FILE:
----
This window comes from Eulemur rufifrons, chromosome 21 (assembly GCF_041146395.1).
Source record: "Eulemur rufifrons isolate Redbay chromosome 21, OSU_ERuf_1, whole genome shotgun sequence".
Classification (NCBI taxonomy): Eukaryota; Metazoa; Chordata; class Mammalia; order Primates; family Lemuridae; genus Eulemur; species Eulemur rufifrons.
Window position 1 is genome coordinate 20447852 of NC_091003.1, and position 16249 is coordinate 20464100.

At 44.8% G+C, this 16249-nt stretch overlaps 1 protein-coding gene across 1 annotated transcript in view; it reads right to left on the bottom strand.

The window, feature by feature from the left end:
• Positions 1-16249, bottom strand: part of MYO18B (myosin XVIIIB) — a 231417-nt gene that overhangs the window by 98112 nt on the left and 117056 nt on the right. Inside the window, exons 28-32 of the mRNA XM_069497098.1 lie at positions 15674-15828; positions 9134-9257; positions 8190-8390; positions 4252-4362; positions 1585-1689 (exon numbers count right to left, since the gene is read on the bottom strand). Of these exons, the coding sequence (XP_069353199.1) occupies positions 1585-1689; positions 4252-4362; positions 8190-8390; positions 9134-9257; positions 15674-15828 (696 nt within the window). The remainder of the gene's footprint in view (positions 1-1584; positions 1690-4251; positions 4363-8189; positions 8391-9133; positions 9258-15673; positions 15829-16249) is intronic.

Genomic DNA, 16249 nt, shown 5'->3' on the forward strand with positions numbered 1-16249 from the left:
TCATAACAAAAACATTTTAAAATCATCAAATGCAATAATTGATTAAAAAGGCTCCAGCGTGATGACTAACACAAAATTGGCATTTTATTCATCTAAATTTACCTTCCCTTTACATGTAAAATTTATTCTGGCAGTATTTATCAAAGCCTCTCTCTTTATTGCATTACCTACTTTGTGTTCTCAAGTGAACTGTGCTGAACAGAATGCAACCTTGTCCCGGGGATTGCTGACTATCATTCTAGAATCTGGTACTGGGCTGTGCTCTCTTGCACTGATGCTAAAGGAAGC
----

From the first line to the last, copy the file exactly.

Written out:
This window comes from Eulemur rufifrons, chromosome 21 (assembly GCF_041146395.1).
Source record: "Eulemur rufifrons isolate Redbay chromosome 21, OSU_ERuf_1, whole genome shotgun sequence".
Classification (NCBI taxonomy): Eukaryota; Metazoa; Chordata; class Mammalia; order Primates; family Lemuridae; genus Eulemur; species Eulemur rufifrons.
Window position 1 is genome coordinate 20447852 of NC_091003.1, and position 16249 is coordinate 20464100.

At 44.8% G+C, this 16249-nt stretch overlaps 1 protein-coding gene across 1 annotated transcript in view; it reads right to left on the bottom strand.

The window, feature by feature from the left end:
• Positions 1-16249, bottom strand: part of MYO18B (myosin XVIIIB) — a 231417-nt gene that overhangs the window by 98112 nt on the left and 117056 nt on the right. Inside the window, exons 28-32 of the mRNA XM_069497098.1 lie at positions 15674-15828; positions 9134-9257; positions 8190-8390; positions 4252-4362; positions 1585-1689 (exon numbers count right to left, since the gene is read on the bottom strand). Of these exons, the coding sequence (XP_069353199.1) occupies positions 1585-1689; positions 4252-4362; positions 8190-8390; positions 9134-9257; positions 15674-15828 (696 nt within the window). The remainder of the gene's footprint in view (positions 1-1584; positions 1690-4251; positions 4363-8189; positions 8391-9133; positions 9258-15673; positions 15829-16249) is intronic.

Genomic DNA, 16249 nt, shown 5'->3' on the forward strand with positions numbered 1-16249 from the left:
TCATAACAAAAACATTTTAAAATCATCAAATGCAATAATTGATTAAAAAGGCTCCAGCGTGATGACTAACACAAAATTGGCATTTTATTCATCTAAATTTACCTTCCCTTTACATGTAAAATTTATTCTGGCAGTATTTATCAAAGCCTCTCTCTTTATTGCATTACCTACTTTGTGTTCTCAAGTGAACTGTGCTGAACAGAATGCAACCTTGTCCCGGGGATTGCTGACTATCATTCTAGAATCTGGTACTGGGCTGTGCTCTCTTGCACTGATGCTAAAGGAAGC